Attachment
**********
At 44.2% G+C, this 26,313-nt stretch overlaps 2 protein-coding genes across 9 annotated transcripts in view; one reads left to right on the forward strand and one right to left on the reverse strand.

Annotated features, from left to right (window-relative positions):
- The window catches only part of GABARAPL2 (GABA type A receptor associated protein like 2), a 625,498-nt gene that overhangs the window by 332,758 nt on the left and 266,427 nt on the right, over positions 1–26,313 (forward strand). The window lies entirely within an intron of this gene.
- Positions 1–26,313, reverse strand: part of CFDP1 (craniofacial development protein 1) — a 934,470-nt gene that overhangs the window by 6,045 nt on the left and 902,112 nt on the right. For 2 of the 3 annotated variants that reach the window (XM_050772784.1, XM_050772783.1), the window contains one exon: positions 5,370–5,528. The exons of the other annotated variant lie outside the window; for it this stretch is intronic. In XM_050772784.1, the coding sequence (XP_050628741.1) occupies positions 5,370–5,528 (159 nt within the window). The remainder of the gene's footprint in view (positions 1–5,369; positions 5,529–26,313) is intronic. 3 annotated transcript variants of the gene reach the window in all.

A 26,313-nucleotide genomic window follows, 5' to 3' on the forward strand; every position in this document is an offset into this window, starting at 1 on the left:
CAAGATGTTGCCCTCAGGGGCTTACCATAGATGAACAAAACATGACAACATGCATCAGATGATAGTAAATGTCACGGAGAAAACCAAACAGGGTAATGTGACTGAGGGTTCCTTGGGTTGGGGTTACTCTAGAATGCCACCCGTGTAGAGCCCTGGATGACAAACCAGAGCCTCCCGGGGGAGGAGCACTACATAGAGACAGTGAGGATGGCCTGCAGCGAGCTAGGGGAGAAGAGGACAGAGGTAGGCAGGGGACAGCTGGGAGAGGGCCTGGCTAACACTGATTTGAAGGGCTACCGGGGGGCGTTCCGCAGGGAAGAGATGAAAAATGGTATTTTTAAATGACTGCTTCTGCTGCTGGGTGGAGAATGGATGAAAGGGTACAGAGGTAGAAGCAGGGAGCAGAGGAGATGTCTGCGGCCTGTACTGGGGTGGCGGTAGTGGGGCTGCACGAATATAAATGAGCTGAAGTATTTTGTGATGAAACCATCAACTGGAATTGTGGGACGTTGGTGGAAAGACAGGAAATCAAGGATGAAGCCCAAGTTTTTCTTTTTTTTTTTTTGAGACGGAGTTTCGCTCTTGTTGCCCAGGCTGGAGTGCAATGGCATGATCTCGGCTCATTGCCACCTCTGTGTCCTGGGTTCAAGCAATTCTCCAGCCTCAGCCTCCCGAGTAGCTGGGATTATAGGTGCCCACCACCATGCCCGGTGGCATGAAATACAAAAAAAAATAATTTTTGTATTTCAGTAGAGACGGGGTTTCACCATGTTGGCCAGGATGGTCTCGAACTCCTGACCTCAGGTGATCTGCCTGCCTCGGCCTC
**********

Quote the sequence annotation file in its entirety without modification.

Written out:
At 44.2% G+C, this 26,313-nt stretch overlaps 2 protein-coding genes across 9 annotated transcripts in view; one reads left to right on the forward strand and one right to left on the reverse strand.

Annotated features, from left to right (window-relative positions):
- The window catches only part of GABARAPL2 (GABA type A receptor associated protein like 2), a 625,498-nt gene that overhangs the window by 332,758 nt on the left and 266,427 nt on the right, over positions 1–26,313 (forward strand). The window lies entirely within an intron of this gene.
- Positions 1–26,313, reverse strand: part of CFDP1 (craniofacial development protein 1) — a 934,470-nt gene that overhangs the window by 6,045 nt on the left and 902,112 nt on the right. For 2 of the 3 annotated variants that reach the window (XM_050772784.1, XM_050772783.1), the window contains one exon: positions 5,370–5,528. The exons of the other annotated variant lie outside the window; for it this stretch is intronic. In XM_050772784.1, the coding sequence (XP_050628741.1) occupies positions 5,370–5,528 (159 nt within the window). The remainder of the gene's footprint in view (positions 1–5,369; positions 5,529–26,313) is intronic. 3 annotated transcript variants of the gene reach the window in all.

A 26,313-nucleotide genomic window follows, 5' to 3' on the forward strand; every position in this document is an offset into this window, starting at 1 on the left:
CAAGATGTTGCCCTCAGGGGCTTACCATAGATGAACAAAACATGACAACATGCATCAGATGATAGTAAATGTCACGGAGAAAACCAAACAGGGTAATGTGACTGAGGGTTCCTTGGGTTGGGGTTACTCTAGAATGCCACCCGTGTAGAGCCCTGGATGACAAACCAGAGCCTCCCGGGGGAGGAGCACTACATAGAGACAGTGAGGATGGCCTGCAGCGAGCTAGGGGAGAAGAGGACAGAGGTAGGCAGGGGACAGCTGGGAGAGGGCCTGGCTAACACTGATTTGAAGGGCTACCGGGGGGCGTTCCGCAGGGAAGAGATGAAAAATGGTATTTTTAAATGACTGCTTCTGCTGCTGGGTGGAGAATGGATGAAAGGGTACAGAGGTAGAAGCAGGGAGCAGAGGAGATGTCTGCGGCCTGTACTGGGGTGGCGGTAGTGGGGCTGCACGAATATAAATGAGCTGAAGTATTTTGTGATGAAACCATCAACTGGAATTGTGGGACGTTGGTGGAAAGACAGGAAATCAAGGATGAAGCCCAAGTTTTTCTTTTTTTTTTTTTGAGACGGAGTTTCGCTCTTGTTGCCCAGGCTGGAGTGCAATGGCATGATCTCGGCTCATTGCCACCTCTGTGTCCTGGGTTCAAGCAATTCTCCAGCCTCAGCCTCCCGAGTAGCTGGGATTATAGGTGCCCACCACCATGCCCGGTGGCATGAAATACAAAAAAAAATAATTTTTGTATTTCAGTAGAGACGGGGTTTCACCATGTTGGCCAGGATGGTCTCGAACTCCTGACCTCAGGTGATCTGCCTGCCTCGGCCTC